Pomacanthus xanthometopon

Pomacanthus xanthometopon is one of the 13 members of the genus Pomacanthus, which together with 7 additional genera make up the family of angelfishes (Pomacanthidae) in which a total of 89 species are currently described. This species is found in lagoons, canals and outer reefs, where it frequents those areas of caves and ledges in waters up to 30 meters deep. Its geographic range includes the Indian and Pacific Oceans, in Malaysia, Indonesia, Japan, Taiwan, the Philippines, Australia, Micronesia and the Maldives. In the latter, the species is very common.

It is a fish with a somewhat oval body, laterally compressed and with a short and slightly pointed snout. They reach a maximum total length of 38 cm. Their mouth is terminal, small and slightly upward facing. The dorsal fin is unique and is starts at the height of the vertical formed by the pectoral fins. Between 13 and 14 spines followed by 16-18 soft rays make up the dorsal fin, while the anal fin has 3 spines and 16-18 soft rays and the caudal fin is truncated to slightly rounded.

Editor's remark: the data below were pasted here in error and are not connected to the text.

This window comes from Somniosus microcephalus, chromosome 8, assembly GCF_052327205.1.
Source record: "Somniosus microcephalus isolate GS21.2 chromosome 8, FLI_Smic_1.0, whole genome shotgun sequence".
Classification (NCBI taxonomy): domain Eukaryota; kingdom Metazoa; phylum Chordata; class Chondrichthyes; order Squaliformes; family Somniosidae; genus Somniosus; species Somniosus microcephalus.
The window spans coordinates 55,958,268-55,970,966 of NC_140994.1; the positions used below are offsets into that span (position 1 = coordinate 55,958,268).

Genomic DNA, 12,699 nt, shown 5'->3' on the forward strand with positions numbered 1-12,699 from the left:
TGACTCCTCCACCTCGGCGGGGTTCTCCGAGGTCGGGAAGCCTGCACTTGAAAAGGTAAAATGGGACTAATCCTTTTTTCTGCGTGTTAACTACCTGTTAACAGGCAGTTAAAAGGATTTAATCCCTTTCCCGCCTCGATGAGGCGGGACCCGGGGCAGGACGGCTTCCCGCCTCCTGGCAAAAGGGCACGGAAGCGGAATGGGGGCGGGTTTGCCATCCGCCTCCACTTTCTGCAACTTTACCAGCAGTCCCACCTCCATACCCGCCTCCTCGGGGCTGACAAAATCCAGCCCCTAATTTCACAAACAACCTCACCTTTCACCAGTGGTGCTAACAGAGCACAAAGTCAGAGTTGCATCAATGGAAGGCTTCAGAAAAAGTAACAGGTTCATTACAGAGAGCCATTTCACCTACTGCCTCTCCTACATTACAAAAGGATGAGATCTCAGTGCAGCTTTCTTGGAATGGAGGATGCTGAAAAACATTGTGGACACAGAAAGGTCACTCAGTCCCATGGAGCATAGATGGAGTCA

As an adult it has a colorful livery: the base coloration of the body is blue to black, and the scales are bordered with yellow, producing a lacy effect. The head is blue, with a yellow horizontal stripe covering the eyes, like a mask. The snout and cheekbones are crossed by irregular blue lines intermingled, producing a crochet-like effect. The caudal fin is yellow, as well as the posterior ends of the dorsal and anal fins, and the pectoral fins. They have a black ocellus at the end of the dorsal fin. Young specimens have black coloration, with narrow vertical white and blue stripes, which are curved at the ends. The fins are edged with blue.

The diet of Pomacanthus xanthometopon is omnivorous in nature, finding among its preferred prey encrusting specimens of sponges, tunicates, which it occasionally complements with some species of algae.


Photos: